Iron based 1D Nanostructures by Electrospinning Process

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Due to their strong shape anisotropy, one-dimensional (1D) nanomaterials, including nanotubes, nanowires and nanofibers exhibit specific properties that are not observed in the case of their bulk or particle counterparts.1 Moreover, when such nanomaterials display a superparamagnetic behavior; they are of interest for a broad range of applications in drug delivery, for clinical diagnostic and therapeutic applications2. For example, the tubular structure of magnetic nanotubes presents an important advantage as its distinctive inner and outer surfaces can be differently functionalized3. Up to nowadays, various methods have been used for the synthesis of 1D iron based nanomaterials such as hydrogen reduction in nanochannels4, template directed growth5, Hydrothermal/solvothermal processes6. In those methods, the aspect ratio is sometimes limited, and the amount of materials that can be produced is often restricted. As a consequence, we have chosen the promising alternative of the electrospinning process that is an effective way to produce macroscopic amounts of nanofibers with tunable properties7. Iron based 1D nanostructures have been successfully prepared by electrospinning technique, varying the pyrolysis atmosphere. Hematite nanotubes and polycrystalline Fe3C nanofibers are obtained by simple air or mixed gases (H2, Ar) annealing treatments. Using air annealing treatment, great control on the tubular morphology as well as wall thickness variation is demonstrated with a direct influence of the starting polymer concentration. When mixed gases (H2 and Ar) have been used for the annealing treatments, for the first time polycrystalline Fe3C nanofibers composed of carbon graphitic planes were obtained, ensuring Fe3C nanoparticles stability and nanofibers cohesion. Morphology and structural properties of all these iron based 1D nanostructures are fully characterized by SEM, TEM, XRD and Raman spectroscopy.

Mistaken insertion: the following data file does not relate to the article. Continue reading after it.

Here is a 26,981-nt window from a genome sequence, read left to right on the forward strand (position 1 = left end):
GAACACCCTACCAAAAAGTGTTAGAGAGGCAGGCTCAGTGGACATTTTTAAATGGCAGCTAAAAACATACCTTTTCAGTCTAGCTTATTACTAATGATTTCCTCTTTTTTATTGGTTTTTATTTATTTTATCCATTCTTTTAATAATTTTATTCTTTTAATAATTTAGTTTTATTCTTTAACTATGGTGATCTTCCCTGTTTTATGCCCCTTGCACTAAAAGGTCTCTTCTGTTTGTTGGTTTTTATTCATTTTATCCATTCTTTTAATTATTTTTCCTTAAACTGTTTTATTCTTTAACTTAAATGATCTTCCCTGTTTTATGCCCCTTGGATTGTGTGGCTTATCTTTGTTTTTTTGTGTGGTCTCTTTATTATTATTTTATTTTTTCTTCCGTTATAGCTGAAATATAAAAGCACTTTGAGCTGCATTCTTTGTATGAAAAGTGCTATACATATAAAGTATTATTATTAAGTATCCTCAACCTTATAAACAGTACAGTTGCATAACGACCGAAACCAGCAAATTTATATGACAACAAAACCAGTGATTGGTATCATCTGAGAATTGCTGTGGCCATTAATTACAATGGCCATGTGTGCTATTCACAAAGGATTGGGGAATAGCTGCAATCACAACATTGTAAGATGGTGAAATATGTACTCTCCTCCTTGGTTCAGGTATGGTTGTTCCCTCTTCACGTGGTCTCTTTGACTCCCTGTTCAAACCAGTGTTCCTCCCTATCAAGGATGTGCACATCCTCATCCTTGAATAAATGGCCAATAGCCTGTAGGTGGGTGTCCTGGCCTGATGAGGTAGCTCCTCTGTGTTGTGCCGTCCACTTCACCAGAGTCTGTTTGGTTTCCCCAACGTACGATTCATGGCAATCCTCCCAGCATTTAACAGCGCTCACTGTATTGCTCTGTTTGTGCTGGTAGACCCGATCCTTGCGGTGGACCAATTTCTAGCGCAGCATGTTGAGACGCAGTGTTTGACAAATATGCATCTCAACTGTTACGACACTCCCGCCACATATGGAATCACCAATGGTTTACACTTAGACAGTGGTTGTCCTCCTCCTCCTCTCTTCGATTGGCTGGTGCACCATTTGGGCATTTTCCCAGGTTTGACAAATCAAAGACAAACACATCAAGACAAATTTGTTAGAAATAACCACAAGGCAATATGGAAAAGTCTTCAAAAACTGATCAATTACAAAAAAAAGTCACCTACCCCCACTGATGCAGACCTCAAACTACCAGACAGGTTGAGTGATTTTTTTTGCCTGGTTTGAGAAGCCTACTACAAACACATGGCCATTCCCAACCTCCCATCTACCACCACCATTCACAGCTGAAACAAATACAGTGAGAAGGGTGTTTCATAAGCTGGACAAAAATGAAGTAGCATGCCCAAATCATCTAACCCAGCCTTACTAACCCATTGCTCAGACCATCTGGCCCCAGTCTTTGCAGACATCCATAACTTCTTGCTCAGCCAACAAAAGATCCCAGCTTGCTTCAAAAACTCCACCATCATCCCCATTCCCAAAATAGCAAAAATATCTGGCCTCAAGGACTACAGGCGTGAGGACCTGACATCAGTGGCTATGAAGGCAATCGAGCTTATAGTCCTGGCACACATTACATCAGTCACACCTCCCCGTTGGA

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Journal: TechConnect Briefs
Volume: 2, Nanotechnology 2010: Electronics, Devices, Fabrication, MEMS, Fluidics and Computational
Published: June 21, 2010
Pages: 95 - 98
Industry sector: Advanced Materials & Manufacturing
Topics: Advanced Materials for Engineering Applications
ISBN: 978-1-4398-3402-2